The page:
I work well with people on an individual level, so I keep my groups small so I am able to know who all my clients are. If I didn’t do this I would lose some of the enjoyment I get from my work. It would create stress for me. It’s also important for me to have structure, to work from home and have more control over my work environment.

As an example, in one of my coaching programs my clients have fifty four coaching calls available to them over six months. I have these scheduled on one morning and one afternoon a week (except for the no calls week). This is specifically so that I don’t have too much coaching on one day. It’s important to be completely present for my clients during the coaching time, so I need to make sure that the rest of the time on that day I keep a clear and calm mind so I can focus on them and their needs.

Finally, can you share with us two routines that use to help your heart, your emotional or spiritual life to thrive? (Kindly share a story or example for each.)

Living remotely and working from home I make an effort to connect in person with a friend, who is often another business owner, once a week if possible and at least once a month. I look forward to these times. I’m sure any reader can relate to how heart warming it is to spend time with your favorite people, especially if you don’t get to see them every day.

Something else, which may not sound like an emotional routine on the surface, but it is for me, is that I make sure all the processes in my business are documented. I know it sounds kind of bland. But this solves an important emotional issue for me.

If I solve a problem once I’ll video the solution in case it happens again. This way I know my staff can handle just about anything and if one person is away someone else can do their work. This allows me to feel at peace on a day to day basis. Just knowing almost everything can be handled without me gives me a huge amount of emotional freedom. If I need a mental health day I can take one and know that everything will tick along without me.

It’s especially important for me because I live in a fire-prone part of Australia and it has happened a couple of times that I have needed to leave urgently due to fire risk. Knowing everything is handled and we can just grab our essentials and get to safety without me worrying about the business is a huge emotional load of my shoulders that I feel very few CEOs have.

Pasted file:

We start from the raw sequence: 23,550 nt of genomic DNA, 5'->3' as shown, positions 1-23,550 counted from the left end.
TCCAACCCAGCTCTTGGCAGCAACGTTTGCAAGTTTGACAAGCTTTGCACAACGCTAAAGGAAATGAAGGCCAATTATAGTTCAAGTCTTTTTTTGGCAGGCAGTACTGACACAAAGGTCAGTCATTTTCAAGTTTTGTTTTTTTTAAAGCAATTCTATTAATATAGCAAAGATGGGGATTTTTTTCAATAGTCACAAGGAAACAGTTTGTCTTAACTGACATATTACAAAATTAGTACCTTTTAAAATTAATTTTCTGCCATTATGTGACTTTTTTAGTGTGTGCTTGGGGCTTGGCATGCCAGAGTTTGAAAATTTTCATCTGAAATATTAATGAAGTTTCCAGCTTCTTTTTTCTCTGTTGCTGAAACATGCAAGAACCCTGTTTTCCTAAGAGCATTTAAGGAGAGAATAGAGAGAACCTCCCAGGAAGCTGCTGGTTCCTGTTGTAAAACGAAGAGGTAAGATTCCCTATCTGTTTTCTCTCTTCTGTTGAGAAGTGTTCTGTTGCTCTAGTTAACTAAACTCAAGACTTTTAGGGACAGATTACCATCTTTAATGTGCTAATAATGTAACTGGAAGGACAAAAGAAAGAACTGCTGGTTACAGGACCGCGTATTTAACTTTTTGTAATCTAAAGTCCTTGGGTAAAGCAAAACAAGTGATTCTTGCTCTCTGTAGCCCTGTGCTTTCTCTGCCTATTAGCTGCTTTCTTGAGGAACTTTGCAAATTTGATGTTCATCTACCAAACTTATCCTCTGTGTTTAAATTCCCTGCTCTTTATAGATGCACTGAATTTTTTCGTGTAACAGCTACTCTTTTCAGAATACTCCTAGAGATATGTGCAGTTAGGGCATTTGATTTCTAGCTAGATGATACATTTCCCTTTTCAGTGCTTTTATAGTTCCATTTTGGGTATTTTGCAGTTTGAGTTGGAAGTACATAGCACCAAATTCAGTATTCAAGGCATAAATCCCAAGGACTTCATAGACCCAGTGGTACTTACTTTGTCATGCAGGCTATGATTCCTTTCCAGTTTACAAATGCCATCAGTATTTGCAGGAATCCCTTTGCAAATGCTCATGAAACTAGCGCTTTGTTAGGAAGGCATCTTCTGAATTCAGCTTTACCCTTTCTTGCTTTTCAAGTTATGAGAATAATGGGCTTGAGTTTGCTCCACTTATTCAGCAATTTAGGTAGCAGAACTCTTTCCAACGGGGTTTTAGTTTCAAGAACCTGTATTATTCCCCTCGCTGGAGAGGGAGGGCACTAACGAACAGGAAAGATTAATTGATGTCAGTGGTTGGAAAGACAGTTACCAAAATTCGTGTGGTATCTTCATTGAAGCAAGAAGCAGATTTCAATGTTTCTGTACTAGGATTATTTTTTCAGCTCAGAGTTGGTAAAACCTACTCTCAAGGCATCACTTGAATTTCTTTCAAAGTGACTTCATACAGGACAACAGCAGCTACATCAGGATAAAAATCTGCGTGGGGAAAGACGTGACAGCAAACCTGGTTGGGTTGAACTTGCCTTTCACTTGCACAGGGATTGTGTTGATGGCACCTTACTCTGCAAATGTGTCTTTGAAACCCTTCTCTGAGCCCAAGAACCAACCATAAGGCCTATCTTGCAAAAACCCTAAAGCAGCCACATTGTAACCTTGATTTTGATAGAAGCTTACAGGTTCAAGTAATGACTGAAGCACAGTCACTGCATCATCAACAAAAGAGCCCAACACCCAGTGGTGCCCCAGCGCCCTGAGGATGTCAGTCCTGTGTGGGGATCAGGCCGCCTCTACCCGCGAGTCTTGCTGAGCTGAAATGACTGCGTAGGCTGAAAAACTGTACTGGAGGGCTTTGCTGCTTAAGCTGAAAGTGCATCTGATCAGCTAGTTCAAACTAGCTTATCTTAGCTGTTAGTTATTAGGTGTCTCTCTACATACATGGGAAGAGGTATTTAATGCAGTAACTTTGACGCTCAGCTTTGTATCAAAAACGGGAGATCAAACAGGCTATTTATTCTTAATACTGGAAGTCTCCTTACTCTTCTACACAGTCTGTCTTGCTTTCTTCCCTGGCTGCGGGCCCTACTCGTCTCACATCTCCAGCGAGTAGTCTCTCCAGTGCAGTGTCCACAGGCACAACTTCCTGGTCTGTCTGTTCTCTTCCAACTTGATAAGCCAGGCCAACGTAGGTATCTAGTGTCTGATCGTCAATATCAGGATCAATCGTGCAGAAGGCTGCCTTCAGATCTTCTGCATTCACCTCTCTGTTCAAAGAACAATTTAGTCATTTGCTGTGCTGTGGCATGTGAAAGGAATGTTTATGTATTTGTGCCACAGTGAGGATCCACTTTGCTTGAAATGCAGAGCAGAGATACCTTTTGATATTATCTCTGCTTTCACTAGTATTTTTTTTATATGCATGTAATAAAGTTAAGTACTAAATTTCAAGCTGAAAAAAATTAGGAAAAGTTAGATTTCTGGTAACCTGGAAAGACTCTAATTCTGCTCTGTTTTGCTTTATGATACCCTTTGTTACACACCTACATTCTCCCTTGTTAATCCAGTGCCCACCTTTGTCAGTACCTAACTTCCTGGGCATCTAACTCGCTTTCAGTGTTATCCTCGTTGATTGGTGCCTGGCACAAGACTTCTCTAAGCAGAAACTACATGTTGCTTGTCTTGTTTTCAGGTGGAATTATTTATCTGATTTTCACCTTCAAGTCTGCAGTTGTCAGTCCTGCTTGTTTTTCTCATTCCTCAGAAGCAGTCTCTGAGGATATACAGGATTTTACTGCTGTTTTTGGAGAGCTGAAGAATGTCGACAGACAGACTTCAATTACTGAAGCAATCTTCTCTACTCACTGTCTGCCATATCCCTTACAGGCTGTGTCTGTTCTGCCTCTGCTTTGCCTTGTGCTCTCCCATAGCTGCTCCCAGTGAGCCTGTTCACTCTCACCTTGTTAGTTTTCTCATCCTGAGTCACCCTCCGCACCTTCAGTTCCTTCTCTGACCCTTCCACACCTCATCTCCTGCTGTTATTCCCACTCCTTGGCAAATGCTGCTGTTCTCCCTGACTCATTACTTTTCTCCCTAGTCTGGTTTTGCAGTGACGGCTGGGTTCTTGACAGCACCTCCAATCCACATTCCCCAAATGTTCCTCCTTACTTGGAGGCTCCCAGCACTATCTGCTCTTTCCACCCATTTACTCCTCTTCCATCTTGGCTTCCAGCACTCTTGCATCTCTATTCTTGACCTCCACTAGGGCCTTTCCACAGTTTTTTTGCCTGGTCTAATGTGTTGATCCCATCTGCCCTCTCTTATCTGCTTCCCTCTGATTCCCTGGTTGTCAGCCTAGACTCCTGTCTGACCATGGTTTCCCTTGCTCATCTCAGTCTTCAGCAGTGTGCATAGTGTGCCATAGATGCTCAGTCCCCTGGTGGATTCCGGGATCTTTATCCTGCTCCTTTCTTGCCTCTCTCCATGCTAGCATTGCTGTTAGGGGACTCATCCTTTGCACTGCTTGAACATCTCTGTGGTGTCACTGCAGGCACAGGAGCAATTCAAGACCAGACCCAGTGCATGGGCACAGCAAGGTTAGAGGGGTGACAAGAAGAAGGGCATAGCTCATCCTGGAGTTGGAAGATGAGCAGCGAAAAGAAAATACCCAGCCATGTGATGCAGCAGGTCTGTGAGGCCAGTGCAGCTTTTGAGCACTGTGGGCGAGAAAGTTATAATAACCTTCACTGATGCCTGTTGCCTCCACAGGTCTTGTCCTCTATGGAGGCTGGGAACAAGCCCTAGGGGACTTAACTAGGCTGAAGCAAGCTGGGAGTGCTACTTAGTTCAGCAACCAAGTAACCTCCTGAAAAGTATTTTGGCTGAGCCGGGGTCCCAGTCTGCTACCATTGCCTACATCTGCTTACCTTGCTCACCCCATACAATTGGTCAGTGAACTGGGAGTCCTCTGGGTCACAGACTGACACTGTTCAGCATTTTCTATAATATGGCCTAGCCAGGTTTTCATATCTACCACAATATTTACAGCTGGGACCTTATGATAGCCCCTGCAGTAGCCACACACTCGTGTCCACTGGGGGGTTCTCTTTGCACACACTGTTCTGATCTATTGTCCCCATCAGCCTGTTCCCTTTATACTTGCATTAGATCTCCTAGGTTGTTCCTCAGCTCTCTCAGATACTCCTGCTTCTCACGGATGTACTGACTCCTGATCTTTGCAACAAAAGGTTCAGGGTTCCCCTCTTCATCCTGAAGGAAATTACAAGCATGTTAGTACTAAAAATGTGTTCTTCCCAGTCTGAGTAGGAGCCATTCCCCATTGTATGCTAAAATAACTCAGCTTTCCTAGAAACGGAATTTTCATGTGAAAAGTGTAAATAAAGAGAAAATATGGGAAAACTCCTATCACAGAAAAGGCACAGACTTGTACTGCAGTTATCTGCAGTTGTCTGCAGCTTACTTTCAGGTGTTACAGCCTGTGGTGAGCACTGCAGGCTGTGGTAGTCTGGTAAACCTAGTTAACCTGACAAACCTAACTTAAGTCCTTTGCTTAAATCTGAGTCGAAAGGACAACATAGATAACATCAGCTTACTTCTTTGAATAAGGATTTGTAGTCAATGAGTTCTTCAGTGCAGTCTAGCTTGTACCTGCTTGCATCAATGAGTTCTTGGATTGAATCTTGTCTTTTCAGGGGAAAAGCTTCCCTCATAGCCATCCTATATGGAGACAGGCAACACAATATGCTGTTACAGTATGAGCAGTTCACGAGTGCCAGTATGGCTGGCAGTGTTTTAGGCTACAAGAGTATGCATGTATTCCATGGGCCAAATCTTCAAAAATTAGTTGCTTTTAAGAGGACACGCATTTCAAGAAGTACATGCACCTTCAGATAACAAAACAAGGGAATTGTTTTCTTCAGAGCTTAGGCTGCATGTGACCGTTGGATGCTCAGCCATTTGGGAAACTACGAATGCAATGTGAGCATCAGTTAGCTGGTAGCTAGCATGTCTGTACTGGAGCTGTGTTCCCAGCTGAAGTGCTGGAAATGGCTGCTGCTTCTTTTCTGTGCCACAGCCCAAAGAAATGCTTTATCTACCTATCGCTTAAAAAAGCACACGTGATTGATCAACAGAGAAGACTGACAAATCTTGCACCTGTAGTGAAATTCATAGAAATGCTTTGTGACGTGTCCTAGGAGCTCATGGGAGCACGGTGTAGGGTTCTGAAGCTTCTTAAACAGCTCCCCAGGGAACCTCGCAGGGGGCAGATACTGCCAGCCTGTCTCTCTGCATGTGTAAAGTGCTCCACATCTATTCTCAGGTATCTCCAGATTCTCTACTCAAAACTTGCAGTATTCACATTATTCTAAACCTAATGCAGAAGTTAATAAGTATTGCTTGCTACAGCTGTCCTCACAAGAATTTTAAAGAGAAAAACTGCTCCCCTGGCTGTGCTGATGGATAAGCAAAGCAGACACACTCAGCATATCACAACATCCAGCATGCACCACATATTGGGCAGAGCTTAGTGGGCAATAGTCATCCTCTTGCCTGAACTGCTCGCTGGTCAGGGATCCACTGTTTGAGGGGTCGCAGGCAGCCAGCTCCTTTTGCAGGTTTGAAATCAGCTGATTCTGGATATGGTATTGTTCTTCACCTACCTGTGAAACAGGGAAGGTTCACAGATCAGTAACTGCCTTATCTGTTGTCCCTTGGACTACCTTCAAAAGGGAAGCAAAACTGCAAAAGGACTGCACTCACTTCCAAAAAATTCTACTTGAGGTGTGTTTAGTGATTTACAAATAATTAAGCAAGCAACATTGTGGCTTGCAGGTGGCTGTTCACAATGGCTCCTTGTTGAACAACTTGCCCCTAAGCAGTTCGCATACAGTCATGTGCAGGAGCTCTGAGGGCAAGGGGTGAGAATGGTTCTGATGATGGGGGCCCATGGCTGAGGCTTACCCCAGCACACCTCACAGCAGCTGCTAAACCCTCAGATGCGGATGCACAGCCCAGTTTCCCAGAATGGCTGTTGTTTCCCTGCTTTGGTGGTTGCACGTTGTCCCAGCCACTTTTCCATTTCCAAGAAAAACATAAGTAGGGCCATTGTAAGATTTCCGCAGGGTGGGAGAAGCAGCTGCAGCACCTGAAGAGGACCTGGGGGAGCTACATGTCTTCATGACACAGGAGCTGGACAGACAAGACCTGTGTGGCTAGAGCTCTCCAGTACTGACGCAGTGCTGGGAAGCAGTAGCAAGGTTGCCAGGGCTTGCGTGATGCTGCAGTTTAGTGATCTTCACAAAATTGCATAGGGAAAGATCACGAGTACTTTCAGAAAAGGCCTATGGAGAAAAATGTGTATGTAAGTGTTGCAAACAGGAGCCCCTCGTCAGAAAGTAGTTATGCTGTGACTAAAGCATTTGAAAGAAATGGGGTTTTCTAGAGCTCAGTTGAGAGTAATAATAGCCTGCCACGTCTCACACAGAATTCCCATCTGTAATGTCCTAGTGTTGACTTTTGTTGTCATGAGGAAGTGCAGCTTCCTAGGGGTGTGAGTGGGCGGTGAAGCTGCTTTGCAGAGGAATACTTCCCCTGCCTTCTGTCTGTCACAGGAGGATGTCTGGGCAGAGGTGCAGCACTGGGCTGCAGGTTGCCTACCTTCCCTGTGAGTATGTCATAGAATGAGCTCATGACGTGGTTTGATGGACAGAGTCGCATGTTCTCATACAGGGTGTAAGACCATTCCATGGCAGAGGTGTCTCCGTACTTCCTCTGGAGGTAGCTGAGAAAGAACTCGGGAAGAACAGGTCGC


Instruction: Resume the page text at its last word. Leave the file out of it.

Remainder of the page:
When life is very busy, and you cannot stick with your ideal routine, are there any wellness practices, rituals, products or services for your mind, body, or soul that you absolutely cannot live without?

Yes, I’m a big fan of back up plans! I was lucky enough to find a great psychologist not far from me who I see regularly to maintain my mental well-being. I find it incredibly helpful to be able to talk about whatever is happening in a safe space with someone who knows me extremely well. My psychologist helps me untangle business problems, helps me see when I get stuck in the same behaviour or problem more than once.

I also know from experience that it’s when things are busy, and I can’t keep a routine, that I have a tendency to not make the best decisions, so these sessions are non-negotiable for me.

Both from personal experience and from working with my clients over the years, it’s become clear to me that we are so often getting in our own way. I think it’s important to take that seriously. Taking care of my mental well-being is essential. It allows me to perform at my best, and when things aren’t going my way I have an impartial person who can help me wrap my head around the situation and find the best way forward.

All of us have great days and days that are not as great. On days when you feel like a rockstar what do you do? What does that day look like, and what did you do to get there?

This usually happens after I have been eating well and had a great sleep. I might wake up at 6 am pumped to start the day. I’ll have some breakfast, I can’t resist my avocado toast, and get into the day. I have a morning routine where I read my goals, journal, and plan my day. Then I’ll get stuck in. This will often involve some creation work — writing or recording a podcast, checking in with clients and answering their questions and potentially some optimization tasks. I love checking my metrics and seeing what I can change to do better. I have lunch at home and try to wrap up by 3pm before my stepson comes home from school.

In contrast, on days when you feel down, what do you do?

I ask myself what I physically and mentally can do and if it makes sense to do that. Sometimes napping is the best option or a trip to the ocean to clear my head is what is needed and I’m okay with that. If it’s that kind of a day I try not to just push through unless it’s a situation where I genuinely have to.

Often I find there is something constructive I can do and start there. It can be something super simple and that enables me to get momentum and build up to some other work that needs doing.

Do you have a story about the weirdest, most bizarre or most humorous wellness experience, treatment, practice, or practitioner that you’ve ever partaken in? If you do, we’d love to hear it.